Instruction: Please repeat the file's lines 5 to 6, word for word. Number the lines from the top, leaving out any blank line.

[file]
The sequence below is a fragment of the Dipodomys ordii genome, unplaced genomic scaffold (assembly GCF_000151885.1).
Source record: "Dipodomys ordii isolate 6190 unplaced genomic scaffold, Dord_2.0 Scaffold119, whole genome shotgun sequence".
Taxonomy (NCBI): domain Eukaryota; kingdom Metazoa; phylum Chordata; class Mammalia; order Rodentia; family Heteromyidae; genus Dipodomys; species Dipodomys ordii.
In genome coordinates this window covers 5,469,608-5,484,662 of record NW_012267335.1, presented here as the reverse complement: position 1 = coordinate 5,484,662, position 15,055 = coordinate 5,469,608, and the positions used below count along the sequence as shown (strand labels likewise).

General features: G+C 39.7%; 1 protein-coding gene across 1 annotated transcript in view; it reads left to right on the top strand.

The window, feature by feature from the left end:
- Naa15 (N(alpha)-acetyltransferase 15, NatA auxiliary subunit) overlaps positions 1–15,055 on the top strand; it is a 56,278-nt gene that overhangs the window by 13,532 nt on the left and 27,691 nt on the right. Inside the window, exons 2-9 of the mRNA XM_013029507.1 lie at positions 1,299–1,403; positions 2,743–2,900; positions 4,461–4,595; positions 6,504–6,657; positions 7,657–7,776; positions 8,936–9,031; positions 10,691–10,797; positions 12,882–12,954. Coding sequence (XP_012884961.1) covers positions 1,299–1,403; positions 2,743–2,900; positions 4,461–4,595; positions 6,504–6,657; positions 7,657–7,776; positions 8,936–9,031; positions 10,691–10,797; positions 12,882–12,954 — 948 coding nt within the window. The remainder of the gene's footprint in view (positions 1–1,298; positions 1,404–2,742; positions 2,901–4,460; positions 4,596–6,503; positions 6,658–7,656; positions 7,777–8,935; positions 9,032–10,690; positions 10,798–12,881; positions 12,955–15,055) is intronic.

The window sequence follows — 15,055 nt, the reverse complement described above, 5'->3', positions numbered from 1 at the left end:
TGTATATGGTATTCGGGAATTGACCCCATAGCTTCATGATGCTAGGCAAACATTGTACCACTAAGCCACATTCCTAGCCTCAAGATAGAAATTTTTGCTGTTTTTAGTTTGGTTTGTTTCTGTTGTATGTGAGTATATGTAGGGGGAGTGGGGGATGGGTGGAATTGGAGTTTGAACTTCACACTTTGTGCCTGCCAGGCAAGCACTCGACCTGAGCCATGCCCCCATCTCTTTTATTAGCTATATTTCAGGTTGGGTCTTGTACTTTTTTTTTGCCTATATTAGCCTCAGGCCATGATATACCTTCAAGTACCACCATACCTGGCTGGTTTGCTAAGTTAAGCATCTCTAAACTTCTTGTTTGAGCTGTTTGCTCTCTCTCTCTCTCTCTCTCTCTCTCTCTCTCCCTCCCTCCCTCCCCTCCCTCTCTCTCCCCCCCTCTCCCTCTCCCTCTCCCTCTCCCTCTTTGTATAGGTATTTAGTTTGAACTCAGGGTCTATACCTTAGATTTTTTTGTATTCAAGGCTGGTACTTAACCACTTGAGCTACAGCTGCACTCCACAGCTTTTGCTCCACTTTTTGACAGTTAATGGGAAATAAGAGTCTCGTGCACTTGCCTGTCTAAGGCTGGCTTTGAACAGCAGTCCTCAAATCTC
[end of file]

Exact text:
General features: G+C 39.7%; 1 protein-coding gene across 1 annotated transcript in view; it reads left to right on the top strand.

The window, feature by feature from the left end: